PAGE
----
About 33,000 students at 47 Christian schools are back in class after school officials and the Israeli Ministry of Education struck a deal on Sunday to end a four-week strike.
The one-year agreement means the schools will have about $12.5 million in increased government funding.
Christian leaders had complained that the Education Ministry was discriminating against them by making deep cuts in financial support to the “unofficial but recognized” private Christian schools. The government had funded 45 percent of the $52 million per year it costs to run the schools, but over the last decade cut its support to 29 percent. It also issued new restrictions on tuition.
Similar unofficial ultra-orthodox school networks, which train about 200,000 students, benefit from 100 percent state funding.
Christian leaders were cautious but hopeful that the agreement will lead to further progress.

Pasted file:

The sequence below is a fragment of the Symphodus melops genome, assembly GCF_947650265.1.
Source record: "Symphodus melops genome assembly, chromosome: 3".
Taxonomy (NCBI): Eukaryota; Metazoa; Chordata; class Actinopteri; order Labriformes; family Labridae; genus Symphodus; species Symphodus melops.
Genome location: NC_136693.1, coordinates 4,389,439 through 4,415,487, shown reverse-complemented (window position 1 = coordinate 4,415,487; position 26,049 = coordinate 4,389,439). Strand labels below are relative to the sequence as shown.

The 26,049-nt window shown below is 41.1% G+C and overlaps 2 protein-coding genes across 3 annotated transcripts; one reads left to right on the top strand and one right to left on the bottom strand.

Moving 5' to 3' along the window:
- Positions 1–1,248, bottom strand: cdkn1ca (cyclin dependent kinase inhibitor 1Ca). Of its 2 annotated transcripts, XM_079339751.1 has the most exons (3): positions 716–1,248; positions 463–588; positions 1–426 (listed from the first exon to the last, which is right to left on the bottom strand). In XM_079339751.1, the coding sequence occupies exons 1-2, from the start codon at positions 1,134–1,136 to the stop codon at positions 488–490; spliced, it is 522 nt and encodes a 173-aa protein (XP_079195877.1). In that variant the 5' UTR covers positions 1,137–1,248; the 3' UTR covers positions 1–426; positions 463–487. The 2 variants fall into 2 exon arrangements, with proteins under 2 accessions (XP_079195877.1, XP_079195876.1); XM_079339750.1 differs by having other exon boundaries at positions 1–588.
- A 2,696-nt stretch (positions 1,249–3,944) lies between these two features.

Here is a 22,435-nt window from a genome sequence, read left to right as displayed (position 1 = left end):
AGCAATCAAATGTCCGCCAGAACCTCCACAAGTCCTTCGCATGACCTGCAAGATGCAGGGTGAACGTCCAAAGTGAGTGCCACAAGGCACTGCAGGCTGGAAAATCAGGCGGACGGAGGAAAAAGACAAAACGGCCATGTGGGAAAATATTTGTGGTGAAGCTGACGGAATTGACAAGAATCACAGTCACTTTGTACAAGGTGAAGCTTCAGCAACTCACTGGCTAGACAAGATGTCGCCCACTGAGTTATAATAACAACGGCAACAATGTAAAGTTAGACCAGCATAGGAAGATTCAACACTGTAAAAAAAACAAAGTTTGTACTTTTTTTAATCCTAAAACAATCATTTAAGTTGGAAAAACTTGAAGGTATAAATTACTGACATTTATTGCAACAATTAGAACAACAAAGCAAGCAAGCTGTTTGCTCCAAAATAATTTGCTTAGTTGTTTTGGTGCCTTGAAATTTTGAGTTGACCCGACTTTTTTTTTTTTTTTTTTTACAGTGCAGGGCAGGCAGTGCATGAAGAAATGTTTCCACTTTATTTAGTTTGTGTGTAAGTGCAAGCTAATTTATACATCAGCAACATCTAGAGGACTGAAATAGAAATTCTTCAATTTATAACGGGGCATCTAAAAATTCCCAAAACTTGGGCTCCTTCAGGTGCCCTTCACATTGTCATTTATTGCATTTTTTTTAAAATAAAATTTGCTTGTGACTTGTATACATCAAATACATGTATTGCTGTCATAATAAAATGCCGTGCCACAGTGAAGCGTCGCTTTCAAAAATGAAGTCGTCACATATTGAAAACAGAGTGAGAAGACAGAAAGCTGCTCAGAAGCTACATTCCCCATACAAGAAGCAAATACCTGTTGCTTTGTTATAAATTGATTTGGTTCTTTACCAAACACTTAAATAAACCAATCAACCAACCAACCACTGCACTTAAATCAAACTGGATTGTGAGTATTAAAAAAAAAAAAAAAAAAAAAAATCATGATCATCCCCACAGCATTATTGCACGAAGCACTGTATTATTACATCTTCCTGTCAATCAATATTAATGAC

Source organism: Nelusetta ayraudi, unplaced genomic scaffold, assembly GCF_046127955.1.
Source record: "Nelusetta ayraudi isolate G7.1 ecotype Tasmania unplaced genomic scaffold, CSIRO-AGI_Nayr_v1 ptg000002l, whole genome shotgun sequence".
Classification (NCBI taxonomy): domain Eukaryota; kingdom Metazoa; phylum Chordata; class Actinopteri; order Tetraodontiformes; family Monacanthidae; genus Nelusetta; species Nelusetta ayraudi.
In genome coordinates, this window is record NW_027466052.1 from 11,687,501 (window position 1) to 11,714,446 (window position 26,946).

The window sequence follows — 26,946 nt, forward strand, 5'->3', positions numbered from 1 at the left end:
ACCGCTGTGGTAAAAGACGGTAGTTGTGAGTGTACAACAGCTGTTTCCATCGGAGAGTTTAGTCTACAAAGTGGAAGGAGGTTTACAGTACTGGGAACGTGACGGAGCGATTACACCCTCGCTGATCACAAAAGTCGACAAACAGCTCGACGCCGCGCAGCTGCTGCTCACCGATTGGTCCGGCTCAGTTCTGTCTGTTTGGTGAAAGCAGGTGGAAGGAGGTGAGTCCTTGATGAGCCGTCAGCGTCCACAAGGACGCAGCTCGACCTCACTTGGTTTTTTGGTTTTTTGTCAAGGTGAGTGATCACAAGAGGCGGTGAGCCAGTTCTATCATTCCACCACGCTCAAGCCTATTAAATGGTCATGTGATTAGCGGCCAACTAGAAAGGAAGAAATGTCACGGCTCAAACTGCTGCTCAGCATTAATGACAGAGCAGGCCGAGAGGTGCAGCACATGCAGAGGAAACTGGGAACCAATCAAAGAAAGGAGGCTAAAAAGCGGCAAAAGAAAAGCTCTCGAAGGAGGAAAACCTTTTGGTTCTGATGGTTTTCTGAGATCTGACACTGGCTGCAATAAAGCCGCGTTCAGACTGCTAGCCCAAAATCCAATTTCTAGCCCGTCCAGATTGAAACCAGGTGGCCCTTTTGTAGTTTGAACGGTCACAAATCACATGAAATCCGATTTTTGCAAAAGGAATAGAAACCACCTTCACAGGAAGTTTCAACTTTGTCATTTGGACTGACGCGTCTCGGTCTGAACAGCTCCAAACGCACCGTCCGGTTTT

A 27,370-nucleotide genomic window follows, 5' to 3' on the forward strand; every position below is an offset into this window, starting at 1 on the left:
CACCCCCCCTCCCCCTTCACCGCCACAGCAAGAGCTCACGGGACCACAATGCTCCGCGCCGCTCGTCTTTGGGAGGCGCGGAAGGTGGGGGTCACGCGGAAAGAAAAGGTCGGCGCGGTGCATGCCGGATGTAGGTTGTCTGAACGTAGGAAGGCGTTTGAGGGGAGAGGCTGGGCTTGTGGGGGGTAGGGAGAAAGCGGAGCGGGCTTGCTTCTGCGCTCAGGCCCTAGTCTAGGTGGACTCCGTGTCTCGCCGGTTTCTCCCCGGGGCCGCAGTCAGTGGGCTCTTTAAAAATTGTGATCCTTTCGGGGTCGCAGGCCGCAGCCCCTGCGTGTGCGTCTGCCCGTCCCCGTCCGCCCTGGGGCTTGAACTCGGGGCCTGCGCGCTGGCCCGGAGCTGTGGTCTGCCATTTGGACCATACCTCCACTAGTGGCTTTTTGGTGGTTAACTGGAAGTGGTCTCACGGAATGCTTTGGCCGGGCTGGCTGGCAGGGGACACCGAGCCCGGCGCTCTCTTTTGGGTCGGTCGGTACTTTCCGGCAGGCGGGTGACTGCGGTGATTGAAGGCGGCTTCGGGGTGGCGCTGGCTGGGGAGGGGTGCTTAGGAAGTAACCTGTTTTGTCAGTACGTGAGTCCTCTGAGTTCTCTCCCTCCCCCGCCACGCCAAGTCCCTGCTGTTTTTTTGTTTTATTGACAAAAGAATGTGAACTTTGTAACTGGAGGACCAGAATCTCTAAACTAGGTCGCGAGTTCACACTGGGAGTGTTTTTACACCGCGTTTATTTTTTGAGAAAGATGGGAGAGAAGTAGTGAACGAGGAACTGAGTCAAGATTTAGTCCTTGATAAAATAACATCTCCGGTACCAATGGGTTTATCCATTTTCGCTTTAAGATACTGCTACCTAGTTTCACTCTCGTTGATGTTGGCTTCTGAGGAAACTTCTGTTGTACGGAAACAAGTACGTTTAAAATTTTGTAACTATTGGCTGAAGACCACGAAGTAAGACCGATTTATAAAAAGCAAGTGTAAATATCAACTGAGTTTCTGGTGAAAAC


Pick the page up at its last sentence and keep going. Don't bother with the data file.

“I think it is a good achievement for the first stage as the additional funding will help us close the deficit and lower tuition,” said Botrus Mansour, head of Nazareth Baptist School.
According to a lengthy statement released on Sunday, both sides have agreed to create new commissions to resolve their differences by March 2016.
“We are looking to the commission to bring recommendations for legal action and possible legislation to change our legal status and thus get more funding,” Mansour said. “This struggle has brought us Christians from all denominations closer to one another. The Christian manner in which this struggle was handled (nonviolence, respect, inclusiveness) reflected the Christian way and was noticed by the Israeli public and media.”
Public sentiment in Israel ran strongly ...1